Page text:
Shanghai and Suzhou as Cosmopolitan Cities, 1850-2010
This lecture will look at how the two Chinese urban centers of Shanghai and Suzhou have played different roles in different periods, both in practical terms and as places that have sometimes occupied important places in the Chinese and/or Western imaginations. Its starting point will be the period before the 1830s, when Suzhou as well as Hangzhou were considered much more important cultural and commercial centers than nearby Shanghai, then just a modest market town with an attractive port. Its ending point will be the present, when Shanghai’s prominence as a major city is so well established that it is hard to remember that “Little Suzhou” was once among its nicknames. This comparison of Shanghai and Suzhou will serve as a jumping off point for some comments on other pairs of interrelated Chinese cities, such as Beijing and Nanjing, which at points in history took turns serving as China's capital.
Professor Jeffrey Wasserstrom
Jeffrey Wasserstrom is Chancellor’s Professor of History at the University of California, Irvine, where he also holds courtesy appointments in Law and in Literary Journalism. He is the author of two books that focus on Shanghai: Student Protests in Twentieth-Century China: The View from Shanghai (Stanford, 1991) and Global Shanghai, 1850-2010 (Routledge, 2009). He has also written several volumes aimed at general readers, such as Eight Juxtapositions: China through Imperfect Analogies from Mark Twain to Manchukuo (Penguin, 2016) and China in the 21st Century: What Everyone Needs to Know, the third edition of which, co-authored with Maura Cunningham, was published earlier this year.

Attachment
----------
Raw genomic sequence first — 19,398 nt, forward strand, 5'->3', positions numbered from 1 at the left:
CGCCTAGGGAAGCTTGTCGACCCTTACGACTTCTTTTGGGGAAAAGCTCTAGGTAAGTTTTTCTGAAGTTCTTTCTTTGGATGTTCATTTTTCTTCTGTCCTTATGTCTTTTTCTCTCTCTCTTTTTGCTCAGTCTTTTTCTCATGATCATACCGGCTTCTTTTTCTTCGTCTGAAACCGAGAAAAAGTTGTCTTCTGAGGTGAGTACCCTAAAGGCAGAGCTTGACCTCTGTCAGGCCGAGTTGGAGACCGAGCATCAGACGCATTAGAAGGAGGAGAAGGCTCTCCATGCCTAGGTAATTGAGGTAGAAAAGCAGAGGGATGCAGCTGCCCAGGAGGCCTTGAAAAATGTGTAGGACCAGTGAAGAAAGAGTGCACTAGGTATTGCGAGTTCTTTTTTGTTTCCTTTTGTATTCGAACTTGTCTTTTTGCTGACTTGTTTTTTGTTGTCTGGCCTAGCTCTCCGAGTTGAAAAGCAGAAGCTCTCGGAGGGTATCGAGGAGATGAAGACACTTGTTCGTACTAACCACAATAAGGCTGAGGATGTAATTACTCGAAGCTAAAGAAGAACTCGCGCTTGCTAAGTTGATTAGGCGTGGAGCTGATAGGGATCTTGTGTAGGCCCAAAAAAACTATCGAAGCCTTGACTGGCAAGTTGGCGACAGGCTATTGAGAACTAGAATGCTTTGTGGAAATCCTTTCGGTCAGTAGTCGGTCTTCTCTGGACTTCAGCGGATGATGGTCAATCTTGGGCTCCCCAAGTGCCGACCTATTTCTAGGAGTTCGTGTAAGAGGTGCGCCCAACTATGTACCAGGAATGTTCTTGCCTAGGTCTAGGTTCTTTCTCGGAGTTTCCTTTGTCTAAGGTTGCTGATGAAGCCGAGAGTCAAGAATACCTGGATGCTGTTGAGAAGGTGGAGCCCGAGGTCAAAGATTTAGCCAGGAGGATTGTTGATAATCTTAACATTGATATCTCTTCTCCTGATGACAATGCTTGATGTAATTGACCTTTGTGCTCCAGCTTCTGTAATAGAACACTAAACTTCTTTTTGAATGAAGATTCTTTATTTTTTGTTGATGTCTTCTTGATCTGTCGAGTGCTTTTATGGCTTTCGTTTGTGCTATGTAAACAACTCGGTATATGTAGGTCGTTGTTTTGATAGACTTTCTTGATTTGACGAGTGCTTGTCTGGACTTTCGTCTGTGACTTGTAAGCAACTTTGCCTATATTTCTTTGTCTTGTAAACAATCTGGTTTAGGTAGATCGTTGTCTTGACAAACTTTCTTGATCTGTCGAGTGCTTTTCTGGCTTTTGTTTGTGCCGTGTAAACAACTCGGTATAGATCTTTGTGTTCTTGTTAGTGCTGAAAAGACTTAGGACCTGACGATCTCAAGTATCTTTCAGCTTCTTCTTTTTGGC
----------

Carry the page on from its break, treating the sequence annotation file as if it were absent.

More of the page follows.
Prof. Wasserstrom has contributed to many academic periodicals and serves as the Editor of the Journal of Asian Studies from July 2008 to June 2018. He has also written commentaries and reviews for general interest magazines (e.g., the TLS and Internazionale), newspapers (e.g., the Wall Street Journal, the Financial Times, and the New York Times), and many online publications (from the Huffington Post to cinaforum.net). He is an adviser to the Hong Kong International Literary Festival, has often spoken at the Shanghai International Literary Festival, was a co-founder of the China Beat blog (2008-2012), and is an advising editor for the Los Angeles Review of Books and one of the founders of that publication’s China Channel.